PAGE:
When asked if they thought there were some products where quality really mattered, not suitable as Private Label, a global average of 40 percent agreed, led by half the Latin Americans (51%) and Asians (48%). Even in highly Own Label-developed markets in the Pacific, two in five consumers (41%) agreed that there were certain products not suitable for Private Label. This was also agreed with by one third of consumers in Europe (35%). Only in the US did nearly one half of consumers (48%) disagree.
“Consumers may be happy with the quality of Private Label when it comes to dog food, kitchen towels, sugar and flour, but are less convinced if they’re considering, say shampoo, baby food or their favourite pasta sauce, particularly in the less developed markets. Yet retailers in the US appear to be convincing consumers that quality and value Private Label is available across other categories too,” commented Mr Charan.
More Sophisticated Private Label Packaging Winning Consumers Over
As competition intensifies in-store, and the perceived quality gap narrows between Private and Supplier brands, retailers appear to have ratcheted up the quality of their packaging. When asked, an average of 42 percent of consumers disagreed that Private Label products had cheap, off-putting packaging, led by half the Europeans, 46 percent of North Americans, and 45 percent of consumers in the Pacific.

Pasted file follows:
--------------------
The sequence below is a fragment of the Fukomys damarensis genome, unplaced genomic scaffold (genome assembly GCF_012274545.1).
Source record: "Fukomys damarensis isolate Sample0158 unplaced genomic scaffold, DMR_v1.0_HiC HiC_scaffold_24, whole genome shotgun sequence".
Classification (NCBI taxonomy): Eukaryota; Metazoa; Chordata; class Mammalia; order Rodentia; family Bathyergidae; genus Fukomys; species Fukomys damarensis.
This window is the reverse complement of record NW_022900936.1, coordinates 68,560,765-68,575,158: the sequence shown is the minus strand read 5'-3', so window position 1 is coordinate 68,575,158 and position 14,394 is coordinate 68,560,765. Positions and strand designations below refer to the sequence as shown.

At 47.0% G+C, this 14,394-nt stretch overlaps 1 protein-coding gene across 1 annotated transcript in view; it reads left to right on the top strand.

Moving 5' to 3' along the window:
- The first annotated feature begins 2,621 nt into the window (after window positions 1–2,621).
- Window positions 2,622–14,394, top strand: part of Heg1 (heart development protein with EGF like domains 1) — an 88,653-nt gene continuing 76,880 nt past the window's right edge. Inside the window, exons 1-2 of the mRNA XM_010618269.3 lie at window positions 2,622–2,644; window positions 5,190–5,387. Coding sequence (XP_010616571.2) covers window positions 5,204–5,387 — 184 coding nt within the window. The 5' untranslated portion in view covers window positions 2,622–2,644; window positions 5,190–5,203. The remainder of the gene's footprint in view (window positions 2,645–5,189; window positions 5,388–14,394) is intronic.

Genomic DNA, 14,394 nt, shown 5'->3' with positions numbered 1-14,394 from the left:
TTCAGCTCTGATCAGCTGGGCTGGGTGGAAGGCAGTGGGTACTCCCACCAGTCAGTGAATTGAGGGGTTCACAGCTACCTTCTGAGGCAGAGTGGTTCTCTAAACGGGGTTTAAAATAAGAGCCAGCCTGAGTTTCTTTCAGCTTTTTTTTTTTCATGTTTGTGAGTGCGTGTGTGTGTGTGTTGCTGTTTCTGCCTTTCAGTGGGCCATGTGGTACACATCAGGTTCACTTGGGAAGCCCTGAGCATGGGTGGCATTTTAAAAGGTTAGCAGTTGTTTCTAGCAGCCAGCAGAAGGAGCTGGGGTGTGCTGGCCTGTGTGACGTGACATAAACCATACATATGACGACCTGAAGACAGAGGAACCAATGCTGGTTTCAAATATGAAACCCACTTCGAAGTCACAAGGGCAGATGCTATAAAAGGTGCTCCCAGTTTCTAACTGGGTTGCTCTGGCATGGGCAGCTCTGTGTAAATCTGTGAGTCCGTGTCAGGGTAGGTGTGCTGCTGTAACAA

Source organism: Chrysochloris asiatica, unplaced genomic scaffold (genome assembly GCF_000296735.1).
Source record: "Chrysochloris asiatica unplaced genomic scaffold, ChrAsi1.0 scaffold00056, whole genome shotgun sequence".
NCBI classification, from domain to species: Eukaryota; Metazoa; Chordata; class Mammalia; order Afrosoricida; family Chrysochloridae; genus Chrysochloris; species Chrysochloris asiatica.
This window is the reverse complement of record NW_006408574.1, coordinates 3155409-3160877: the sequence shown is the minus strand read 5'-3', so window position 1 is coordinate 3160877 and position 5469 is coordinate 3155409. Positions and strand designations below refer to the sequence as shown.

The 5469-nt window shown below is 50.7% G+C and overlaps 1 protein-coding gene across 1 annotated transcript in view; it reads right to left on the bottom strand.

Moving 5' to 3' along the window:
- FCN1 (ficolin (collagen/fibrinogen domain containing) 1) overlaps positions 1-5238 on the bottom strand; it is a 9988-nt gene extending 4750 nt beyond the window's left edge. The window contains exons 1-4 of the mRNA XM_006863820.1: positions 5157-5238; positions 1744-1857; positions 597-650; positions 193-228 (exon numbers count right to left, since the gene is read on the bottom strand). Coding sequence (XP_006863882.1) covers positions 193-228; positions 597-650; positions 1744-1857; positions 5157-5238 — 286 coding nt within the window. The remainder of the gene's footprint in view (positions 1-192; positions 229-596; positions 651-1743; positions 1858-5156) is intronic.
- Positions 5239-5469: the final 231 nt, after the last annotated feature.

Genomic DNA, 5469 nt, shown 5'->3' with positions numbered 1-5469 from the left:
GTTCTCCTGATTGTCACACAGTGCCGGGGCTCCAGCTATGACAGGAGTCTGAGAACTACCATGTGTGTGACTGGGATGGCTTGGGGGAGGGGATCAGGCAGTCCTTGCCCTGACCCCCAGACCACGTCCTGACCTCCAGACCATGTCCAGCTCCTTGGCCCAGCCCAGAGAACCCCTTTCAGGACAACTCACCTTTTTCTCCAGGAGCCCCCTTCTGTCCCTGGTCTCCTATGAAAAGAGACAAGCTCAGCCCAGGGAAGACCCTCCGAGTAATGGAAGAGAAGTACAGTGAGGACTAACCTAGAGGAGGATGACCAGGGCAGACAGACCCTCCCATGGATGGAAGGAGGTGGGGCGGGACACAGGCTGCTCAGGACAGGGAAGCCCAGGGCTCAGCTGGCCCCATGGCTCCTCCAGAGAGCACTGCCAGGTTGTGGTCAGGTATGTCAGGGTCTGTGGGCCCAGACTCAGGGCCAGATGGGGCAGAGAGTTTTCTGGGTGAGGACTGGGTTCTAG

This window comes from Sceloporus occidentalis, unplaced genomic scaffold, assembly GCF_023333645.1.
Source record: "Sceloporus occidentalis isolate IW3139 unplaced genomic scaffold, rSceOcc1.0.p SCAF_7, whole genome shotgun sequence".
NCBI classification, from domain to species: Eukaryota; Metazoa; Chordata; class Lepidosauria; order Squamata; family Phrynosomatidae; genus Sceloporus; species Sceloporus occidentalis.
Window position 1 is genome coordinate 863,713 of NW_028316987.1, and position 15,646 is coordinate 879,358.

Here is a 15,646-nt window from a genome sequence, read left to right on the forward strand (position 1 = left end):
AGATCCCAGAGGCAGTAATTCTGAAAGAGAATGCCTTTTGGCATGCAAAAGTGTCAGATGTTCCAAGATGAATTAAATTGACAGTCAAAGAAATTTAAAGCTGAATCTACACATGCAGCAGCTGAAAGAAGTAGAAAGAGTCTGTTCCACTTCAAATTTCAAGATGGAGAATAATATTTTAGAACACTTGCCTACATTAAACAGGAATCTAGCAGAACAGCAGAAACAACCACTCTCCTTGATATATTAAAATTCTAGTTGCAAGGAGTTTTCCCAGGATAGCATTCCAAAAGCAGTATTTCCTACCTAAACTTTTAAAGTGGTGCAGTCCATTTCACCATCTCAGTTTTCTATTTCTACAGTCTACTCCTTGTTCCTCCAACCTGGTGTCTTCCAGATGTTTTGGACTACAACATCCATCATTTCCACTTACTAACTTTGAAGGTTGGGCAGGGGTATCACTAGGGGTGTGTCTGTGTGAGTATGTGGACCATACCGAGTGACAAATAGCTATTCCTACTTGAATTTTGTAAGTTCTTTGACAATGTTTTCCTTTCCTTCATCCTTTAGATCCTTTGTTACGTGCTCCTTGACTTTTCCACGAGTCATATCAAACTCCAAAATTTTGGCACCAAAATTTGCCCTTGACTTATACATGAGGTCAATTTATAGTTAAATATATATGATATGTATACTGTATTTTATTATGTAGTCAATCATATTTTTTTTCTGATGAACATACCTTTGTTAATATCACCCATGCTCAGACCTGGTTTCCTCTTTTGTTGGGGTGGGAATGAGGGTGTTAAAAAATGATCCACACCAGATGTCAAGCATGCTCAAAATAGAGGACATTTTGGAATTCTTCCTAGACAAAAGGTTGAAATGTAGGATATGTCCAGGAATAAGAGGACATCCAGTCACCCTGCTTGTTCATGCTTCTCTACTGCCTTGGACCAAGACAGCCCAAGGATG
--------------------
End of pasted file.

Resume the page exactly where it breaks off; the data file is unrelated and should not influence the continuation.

Across Europe, cheap packaging is certainly not an issue for retailers in Germany, Austria and Finland, where over two thirds of consumers disagree that Private Label packaging is cheap-looking. At the same time, there appears to be a packaging redesign opportunity for retailers in South America, Latin America, and Asia, where 44 percent, 40 percent and 38 percent of consumers respectively agreed that Private Label packaging was cheap-looking and off-putting. This was particularly felt in Hong Kong, Malaysia, Mexico, the Philippines, Poland, South Africa and Turkey.
Compared to the average Asian consumer, product packaging of Private Label items is less of an issue in Singapore with a higher proportion of Singaporean consumers disagreeing that Supermarket brands have cheap-looking packaging which would deter them from buying.
Image and Education the Biggest Challenges for Retailers in Developing Markets